Surprisingly, many of the complaints were not so much against other students but of the other world entities. “This is very serious,” retorted Master. “Do you believe in God?” “Yes!” came the answer in one big voice. “If you believe in God, then how can you believe in Devil as well? Who is stronger?” Oooo! Aahh! The audience sounded like it got the matter resolved for life. “I have never seen a man, in my entire life, as patient as this one,” was one 13-year-old’s comment about Master. “I really salute him!”


The camp organiser and coordinator Mogana, was filled to the brim in every student’s heart. She stood by them with love and lots of disciplining and light-hearted reminding of their duties and obligations. The students found in her not only patient listening ears but also a caring guide. She, like the other instructors, were there giving their whole heart and being to the youngsters. Three days into the week, we could notice the chinese students becoming more interactive.


By the end of the 7 days, they became one with the others. Being there, they and the others probably learnt the most valuable lesson of all — race is only on the surface of their skins, there’s no religion greater than the religion of loving and understanding every human for whatever he or she is and there’s no creed as important as that which teaches him to know, love and understand his own self.

Well, thanks to the wonderful indian classical music teacher, Renuka Shree, who taught them a fantastic method of making hard formulas easy to remember with popular and catchy tunes.
Thanks to SK Durai, who won every student’s attention by sharing his life story.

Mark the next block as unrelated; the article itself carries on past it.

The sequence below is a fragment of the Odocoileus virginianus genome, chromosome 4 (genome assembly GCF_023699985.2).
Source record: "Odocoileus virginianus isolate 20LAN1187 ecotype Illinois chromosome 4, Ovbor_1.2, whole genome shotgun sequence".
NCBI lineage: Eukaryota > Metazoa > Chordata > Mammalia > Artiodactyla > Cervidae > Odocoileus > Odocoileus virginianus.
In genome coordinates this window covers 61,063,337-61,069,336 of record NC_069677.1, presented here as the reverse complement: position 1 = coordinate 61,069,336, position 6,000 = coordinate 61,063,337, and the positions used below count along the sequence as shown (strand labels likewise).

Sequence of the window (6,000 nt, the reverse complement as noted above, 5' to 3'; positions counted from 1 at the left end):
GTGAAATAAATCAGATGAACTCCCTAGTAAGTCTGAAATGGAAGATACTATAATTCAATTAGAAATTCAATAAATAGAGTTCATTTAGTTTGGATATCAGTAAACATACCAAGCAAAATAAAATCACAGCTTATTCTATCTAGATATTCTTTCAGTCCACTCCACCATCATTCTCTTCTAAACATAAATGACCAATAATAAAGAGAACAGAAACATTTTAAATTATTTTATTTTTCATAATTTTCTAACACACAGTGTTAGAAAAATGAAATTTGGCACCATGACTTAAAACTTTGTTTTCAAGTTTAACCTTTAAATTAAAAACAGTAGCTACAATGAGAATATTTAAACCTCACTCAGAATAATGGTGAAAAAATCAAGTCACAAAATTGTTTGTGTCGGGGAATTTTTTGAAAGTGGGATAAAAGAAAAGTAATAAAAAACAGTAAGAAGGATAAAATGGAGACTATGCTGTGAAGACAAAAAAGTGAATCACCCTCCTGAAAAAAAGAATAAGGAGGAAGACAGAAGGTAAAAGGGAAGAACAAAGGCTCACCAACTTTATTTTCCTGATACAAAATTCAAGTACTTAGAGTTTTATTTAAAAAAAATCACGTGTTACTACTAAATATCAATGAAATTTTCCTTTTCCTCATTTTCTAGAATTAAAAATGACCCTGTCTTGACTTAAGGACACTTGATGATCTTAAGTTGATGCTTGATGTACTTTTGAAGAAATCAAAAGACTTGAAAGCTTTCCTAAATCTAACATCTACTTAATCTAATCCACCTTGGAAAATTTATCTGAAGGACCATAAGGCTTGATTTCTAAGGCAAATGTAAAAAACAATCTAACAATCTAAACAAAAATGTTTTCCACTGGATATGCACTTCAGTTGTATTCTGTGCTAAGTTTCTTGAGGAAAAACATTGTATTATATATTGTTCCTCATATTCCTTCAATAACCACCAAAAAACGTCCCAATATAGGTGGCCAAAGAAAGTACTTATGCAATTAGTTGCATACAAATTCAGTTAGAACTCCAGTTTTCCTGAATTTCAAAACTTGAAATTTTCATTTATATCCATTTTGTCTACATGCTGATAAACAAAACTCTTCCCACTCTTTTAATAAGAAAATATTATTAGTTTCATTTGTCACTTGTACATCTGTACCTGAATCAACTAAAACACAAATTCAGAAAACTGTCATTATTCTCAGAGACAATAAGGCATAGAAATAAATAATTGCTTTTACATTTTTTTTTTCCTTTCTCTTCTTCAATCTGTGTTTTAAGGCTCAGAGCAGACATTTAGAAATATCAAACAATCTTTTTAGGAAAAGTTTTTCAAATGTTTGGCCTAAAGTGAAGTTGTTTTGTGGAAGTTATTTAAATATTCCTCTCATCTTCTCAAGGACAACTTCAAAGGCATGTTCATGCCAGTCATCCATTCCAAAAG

Thanks to Prof Jeyaraman who shared his knowledge on physiology.
Thanks to Uthaya Sankar SB, who brought out their creative writing talents, especially in Turiya Deva, a brilliant student with splendid imagination.
Thanks to teachers Surya, Priya and Murali for making the yoga sessions beautiful and enjoyable.
Thanks to teacher Surya for her interesting and meaningful anatomy lesson and her gift of life — planting green-gram seeds in mineral water bottles — to every child.
Thanks to the other wonderful instructors.
Thanks to the school headmistress and Puan Jeya.
And mostly thanks to the canteen caretaker who gave us such delicious meals. Mmmm… very tasty!

We all know of screen superheroes like batman, spiderman, superman, Rajinikant, Jacky Chan, etc, but the only real-life superheroes walking amongst us are the policemen. Big cheers to Surendran for spending his precious time talking about the profession to the students. Weren’t they excited and impressed!

Whatever it was the teenagers had experienced at the camp, whatever their education level or the environment they were going to return to, they sure were lucky to go home with a handful of big brothers and sisters to lean on to guide them on to a brighter ‘future’ path based on the pure yogic wisdom.

Let’s hope they make wise use of the phone numbers given to them. And thank you kids, for your wholehearted participation. (smile)

Malaysia Yoga Society